Op 25-03-18 om 22:56 schreef Harald van Dijk:
> case /dev in $pat) echo why ;; esac
> Now, bash and dash say that the pattern does match -- they take the
> backslash as unquoted, allowing it to escape the v. Most other shells
> (bosh, ksh93, mksh, pdksh, posh, yash, zsh) still take the backslash as
> This doesn't make sense to me, and doesn't match historic practice:
| In order from the beginning to the end of the case statement, each
| pattern that labels a compound-list shall be subjected to tilde
| expansion, parameter expansion, command substitution, and arithmetic
| expansion, and the result of these expansions shall be compared
| against the expansion of word, according to the rules described in
| Pattern Matching Notation (which also describes the effect of quoting
| parts of the pattern).
The way I read this, this clearly says that quoting in a pattern
(particularly backslash quoting, which is the only kind specified in
"Pattern Matching Notation") still needs to have the usual effect even
if the pattern results from one or more expansions. But I understand
there are differences of opinion about this. <shrug>
It's certainly true that few shells actually act this way, but dash is
one that does, as is Busybox ash -- and so is bash (for the most part;
see further on).
I think *not* acting this way is illogical. Why should 'case' parse glob
characters resulting from expansions, but not the backslashes that could
quote those glob characters? I can see no reason for that.
Note that quoting the expansion, as in
case /dev in "$pat") echo why ;; esac
does what you would expect: the pattern resulting from the expansion is
fully quoted. So with dash and bash you can easily and cleanly have it
either way, unlike with other shells.
(Note that yash, ksh93 and zsh-as-sh act half-baked: backslashes in
patterns resulting from expansions are accepted to quote glob characters
and backslashes themselves, but not any other character. AFAICT, that
behaviour doesn't conform to POSIX no matter which way you slice it.)
> or are there scenarios where it's important to treat an expanded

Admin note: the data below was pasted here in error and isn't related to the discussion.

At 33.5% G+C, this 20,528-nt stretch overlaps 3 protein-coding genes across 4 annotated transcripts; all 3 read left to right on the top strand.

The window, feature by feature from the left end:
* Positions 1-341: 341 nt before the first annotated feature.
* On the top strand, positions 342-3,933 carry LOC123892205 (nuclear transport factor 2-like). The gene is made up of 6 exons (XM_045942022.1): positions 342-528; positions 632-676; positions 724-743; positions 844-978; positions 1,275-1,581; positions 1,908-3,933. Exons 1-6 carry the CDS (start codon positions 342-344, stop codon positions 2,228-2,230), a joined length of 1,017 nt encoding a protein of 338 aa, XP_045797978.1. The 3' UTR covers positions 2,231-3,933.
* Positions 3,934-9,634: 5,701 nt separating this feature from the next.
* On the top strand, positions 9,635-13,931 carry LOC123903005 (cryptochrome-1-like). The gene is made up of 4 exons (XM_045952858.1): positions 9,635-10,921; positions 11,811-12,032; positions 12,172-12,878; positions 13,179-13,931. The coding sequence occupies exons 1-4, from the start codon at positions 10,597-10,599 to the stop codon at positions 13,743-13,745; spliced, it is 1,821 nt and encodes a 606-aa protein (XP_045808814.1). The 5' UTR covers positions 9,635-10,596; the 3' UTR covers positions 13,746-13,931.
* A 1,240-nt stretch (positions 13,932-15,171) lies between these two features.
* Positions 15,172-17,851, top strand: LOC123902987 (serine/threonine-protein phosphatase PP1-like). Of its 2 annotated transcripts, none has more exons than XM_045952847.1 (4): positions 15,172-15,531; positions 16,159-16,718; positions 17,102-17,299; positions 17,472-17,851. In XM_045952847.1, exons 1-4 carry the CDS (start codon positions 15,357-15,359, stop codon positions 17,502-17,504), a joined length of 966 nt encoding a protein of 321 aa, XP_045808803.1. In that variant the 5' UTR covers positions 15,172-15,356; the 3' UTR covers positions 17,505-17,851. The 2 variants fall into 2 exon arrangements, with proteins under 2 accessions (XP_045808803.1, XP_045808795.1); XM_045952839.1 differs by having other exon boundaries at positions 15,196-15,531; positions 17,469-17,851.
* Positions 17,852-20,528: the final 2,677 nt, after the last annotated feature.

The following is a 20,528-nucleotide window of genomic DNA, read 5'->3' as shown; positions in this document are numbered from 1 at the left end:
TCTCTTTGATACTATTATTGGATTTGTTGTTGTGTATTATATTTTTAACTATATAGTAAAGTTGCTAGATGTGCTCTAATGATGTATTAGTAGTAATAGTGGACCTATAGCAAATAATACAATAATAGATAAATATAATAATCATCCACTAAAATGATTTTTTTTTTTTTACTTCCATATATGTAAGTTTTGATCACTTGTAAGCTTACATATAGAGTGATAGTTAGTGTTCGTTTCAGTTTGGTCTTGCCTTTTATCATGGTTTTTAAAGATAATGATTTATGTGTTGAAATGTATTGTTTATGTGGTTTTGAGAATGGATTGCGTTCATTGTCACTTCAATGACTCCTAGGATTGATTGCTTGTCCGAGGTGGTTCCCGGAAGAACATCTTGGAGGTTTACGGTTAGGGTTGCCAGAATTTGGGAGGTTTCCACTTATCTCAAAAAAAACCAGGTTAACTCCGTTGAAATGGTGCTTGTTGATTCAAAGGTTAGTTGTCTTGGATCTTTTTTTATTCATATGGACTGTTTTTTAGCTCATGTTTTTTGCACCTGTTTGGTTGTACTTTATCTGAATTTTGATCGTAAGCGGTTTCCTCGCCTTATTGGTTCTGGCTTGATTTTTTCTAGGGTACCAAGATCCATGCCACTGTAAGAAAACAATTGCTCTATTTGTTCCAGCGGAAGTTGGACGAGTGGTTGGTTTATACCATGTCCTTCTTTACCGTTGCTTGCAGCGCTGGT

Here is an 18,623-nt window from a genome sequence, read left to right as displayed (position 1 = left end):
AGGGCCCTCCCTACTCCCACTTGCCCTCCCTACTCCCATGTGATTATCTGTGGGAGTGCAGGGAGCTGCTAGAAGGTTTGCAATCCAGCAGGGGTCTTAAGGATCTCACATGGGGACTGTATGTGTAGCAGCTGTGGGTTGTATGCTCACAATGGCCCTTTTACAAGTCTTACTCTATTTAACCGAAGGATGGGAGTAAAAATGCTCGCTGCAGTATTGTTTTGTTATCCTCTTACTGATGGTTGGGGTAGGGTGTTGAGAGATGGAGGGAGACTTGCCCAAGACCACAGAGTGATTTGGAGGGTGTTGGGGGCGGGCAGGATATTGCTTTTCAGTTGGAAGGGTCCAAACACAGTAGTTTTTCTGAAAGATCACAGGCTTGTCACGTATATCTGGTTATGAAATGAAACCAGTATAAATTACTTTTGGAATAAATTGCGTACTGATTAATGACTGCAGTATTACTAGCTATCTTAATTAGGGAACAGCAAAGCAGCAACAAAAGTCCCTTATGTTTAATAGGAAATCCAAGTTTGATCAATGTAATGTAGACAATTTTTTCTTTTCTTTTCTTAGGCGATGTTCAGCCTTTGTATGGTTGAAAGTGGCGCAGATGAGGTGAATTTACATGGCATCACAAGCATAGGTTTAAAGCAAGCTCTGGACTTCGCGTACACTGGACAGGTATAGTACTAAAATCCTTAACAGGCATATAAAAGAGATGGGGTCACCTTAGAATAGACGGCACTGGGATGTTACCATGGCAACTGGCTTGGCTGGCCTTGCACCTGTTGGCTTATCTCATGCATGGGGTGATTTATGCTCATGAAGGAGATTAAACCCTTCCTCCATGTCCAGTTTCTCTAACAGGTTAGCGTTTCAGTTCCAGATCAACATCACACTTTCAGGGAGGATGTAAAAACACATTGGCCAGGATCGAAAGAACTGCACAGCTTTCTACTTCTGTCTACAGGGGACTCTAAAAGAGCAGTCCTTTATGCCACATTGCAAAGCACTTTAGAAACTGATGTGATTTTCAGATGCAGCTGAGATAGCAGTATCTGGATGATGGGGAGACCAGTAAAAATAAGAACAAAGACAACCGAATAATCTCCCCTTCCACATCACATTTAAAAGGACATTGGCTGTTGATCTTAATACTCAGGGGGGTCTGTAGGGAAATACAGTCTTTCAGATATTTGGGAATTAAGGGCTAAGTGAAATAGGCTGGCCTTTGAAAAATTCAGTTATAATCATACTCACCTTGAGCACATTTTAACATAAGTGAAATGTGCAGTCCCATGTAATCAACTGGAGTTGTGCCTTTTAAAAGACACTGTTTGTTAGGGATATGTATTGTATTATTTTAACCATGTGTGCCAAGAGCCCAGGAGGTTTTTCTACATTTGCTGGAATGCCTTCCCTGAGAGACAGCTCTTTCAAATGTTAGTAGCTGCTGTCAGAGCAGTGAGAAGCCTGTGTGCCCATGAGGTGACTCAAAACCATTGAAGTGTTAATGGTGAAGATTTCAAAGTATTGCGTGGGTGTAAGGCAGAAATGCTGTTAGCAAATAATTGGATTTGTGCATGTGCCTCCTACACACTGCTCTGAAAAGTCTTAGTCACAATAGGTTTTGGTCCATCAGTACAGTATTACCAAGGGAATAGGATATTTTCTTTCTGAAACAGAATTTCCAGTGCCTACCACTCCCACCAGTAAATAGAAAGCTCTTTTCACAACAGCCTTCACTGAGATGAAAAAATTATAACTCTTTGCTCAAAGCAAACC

> backslash as unquoted?
Consider this function from modernish (simplified version):
case $1 in
( $2 ) ;;
( * ) return 1 ;;
This allows doing:
if match STRING GLOBPATTERN; then
on every POSIX shell. Very convenient. Easier than 'case', especially if
you want to combine it like: command1 && match foo bar && command3, etc.
And the syntax is not an eyesore, finger-twister and spacing pitfall,
unlike that of '[['.
But consider this:
match 'a\bcd' 'a\?c*'
The '?' is escaped so shouldn't match. This correctly returns a negative
on dash, bash, ksh93, and zsh. It returns a false positive on yash and
mksh. (I haven't tested other shells like FreeBSD sh lately.) This means
on those shells you can't use a backslash to escape a glob character in
a pattern passed as a parameter.
And how about this:
match 'a\bcd' 'a\\bcd'
Same pattern as above. This correctly returns a positive on dash, bash,
ksh93, and zsh-as-sh; a false negative on the rest.
match '? *xy' '??\*\x\y'
only correctly return a positive on bash and dash. That's because ksh93
and zsh-as-sh, for patterns resulting from expansions, only parse
backslash quoting for glob characters and the backslash itself, but not
for other characters.
On bash, there is a bug that breaks backslash quoting on match() if the
pattern contains a ^A (\001). So bash can't robustly use the simple
match() for arbitrary patterns. This is *mostly* fixed in the
development version; the fix is good enough for the simple match() to work.
Bottom line is, dash and Busybox ash (but not FreeBSD sh), as well as
the upcoming release version of bash, are currently the only shells that
can reliably use the plain, simple and fast match() above for arbitrary
When running on other shells (as determined by an init-time feature test
using a simple match()), modernish match() detects one or more
backslashes in the pattern, and if it finds any, quotes the pattern
except for glob characters and backslashes, so it can safely be
'eval'-ed as a literal pattern. This workaround is effective, but was a
bitch to get right and is not exactly a performance winner.
So yeah, I'd like to keep dash the way it is, please :)
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